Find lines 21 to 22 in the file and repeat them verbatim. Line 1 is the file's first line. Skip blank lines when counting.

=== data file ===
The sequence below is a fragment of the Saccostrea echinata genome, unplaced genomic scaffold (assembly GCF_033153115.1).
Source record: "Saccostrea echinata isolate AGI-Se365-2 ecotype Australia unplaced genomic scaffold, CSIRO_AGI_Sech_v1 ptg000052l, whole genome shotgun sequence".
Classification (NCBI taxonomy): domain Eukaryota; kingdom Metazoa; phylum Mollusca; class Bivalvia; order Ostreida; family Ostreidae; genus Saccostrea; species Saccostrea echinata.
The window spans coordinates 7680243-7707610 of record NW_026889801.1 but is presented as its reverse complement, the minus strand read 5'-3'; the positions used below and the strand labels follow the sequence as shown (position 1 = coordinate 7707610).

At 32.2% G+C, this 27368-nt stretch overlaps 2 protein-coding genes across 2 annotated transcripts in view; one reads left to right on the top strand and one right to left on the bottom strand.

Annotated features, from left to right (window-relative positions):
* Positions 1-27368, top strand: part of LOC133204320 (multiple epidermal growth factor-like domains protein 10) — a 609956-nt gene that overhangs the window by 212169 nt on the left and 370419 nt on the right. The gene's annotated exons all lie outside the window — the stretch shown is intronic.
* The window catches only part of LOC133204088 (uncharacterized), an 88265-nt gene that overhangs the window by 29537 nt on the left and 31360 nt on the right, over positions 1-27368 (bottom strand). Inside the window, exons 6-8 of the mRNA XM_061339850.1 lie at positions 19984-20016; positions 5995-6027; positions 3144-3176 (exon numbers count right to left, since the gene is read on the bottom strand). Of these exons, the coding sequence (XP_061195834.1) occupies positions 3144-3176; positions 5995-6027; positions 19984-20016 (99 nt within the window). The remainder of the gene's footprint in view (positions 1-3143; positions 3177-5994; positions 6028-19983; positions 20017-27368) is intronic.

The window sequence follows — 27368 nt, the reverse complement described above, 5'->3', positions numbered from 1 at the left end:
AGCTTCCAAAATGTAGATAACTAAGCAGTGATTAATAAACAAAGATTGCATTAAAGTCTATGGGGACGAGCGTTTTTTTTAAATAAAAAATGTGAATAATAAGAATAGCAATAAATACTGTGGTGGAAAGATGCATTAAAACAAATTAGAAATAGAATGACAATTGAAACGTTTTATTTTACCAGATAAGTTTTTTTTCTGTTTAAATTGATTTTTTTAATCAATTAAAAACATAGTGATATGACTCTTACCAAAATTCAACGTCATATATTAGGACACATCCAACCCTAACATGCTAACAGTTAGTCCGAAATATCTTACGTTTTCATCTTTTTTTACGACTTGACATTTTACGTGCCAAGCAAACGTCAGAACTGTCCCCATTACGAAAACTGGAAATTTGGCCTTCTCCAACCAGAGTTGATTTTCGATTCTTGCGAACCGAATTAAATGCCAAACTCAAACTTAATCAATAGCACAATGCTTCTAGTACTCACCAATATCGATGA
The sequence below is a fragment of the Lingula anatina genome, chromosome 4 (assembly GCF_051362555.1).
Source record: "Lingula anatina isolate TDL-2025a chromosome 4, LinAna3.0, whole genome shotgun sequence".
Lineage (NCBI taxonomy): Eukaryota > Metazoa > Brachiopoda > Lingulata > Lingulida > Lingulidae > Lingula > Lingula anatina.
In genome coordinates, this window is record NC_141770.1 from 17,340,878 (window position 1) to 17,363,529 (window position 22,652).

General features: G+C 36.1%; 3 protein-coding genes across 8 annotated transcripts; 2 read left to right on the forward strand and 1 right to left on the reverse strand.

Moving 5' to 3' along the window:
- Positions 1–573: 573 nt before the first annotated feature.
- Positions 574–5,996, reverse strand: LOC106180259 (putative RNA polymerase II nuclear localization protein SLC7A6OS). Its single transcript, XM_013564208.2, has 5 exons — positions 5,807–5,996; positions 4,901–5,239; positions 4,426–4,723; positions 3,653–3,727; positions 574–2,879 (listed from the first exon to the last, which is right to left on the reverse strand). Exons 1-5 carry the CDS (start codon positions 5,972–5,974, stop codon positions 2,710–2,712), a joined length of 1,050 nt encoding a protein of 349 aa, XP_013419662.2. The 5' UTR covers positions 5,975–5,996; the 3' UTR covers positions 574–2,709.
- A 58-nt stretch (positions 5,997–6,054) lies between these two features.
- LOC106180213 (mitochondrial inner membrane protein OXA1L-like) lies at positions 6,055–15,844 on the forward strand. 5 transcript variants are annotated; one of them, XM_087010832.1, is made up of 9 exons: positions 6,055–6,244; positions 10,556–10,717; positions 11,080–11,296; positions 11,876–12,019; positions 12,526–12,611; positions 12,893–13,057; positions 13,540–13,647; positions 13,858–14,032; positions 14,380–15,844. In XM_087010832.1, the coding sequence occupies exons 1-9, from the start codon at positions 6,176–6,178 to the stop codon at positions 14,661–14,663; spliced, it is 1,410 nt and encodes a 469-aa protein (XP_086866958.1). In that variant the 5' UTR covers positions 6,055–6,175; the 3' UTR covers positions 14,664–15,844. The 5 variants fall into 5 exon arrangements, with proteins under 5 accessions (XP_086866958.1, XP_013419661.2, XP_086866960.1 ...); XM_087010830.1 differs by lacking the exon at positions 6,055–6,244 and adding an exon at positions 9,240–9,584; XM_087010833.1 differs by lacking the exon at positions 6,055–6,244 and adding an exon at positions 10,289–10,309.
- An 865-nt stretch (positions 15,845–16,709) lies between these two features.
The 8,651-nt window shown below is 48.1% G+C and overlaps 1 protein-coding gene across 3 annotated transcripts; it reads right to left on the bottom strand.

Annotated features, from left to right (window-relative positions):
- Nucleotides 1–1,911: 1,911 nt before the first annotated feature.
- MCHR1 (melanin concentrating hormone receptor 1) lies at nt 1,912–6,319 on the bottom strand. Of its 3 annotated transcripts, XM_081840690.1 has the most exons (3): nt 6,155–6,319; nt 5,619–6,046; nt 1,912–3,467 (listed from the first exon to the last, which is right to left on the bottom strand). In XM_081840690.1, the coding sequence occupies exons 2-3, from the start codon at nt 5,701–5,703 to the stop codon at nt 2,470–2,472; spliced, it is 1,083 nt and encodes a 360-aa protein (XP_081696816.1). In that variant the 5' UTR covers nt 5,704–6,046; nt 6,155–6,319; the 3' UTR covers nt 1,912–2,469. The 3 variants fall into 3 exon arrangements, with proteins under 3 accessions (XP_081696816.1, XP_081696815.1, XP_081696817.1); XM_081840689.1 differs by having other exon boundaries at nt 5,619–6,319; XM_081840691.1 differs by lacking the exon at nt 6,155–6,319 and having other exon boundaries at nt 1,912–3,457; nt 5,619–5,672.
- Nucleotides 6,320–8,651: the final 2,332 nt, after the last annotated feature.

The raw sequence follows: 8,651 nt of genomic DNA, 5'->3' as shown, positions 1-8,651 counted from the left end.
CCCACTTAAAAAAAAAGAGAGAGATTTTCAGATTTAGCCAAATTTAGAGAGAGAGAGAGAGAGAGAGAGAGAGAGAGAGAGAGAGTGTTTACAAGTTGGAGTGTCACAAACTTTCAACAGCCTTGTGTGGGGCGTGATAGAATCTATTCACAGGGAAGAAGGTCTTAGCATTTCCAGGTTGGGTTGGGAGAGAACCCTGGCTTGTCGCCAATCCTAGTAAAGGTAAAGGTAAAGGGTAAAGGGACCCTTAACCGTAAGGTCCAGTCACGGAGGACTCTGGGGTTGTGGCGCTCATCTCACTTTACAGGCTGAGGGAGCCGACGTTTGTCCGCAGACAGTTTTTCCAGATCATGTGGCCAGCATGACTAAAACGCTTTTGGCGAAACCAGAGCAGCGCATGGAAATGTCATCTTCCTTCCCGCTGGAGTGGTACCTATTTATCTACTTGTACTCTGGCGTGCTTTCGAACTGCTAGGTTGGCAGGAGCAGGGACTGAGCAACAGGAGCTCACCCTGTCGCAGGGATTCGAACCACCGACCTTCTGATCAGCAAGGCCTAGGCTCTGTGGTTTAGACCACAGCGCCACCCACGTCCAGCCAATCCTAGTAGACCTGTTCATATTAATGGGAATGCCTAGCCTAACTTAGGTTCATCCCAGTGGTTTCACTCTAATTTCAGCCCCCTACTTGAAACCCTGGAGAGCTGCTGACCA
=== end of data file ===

- An 865-nt stretch (positions 15,845–16,709) lies between these two features.
The 8,651-nt window shown below is 48.1% G+C and overlaps 1 protein-coding gene across 3 annotated transcripts; it reads right to left on the bottom strand.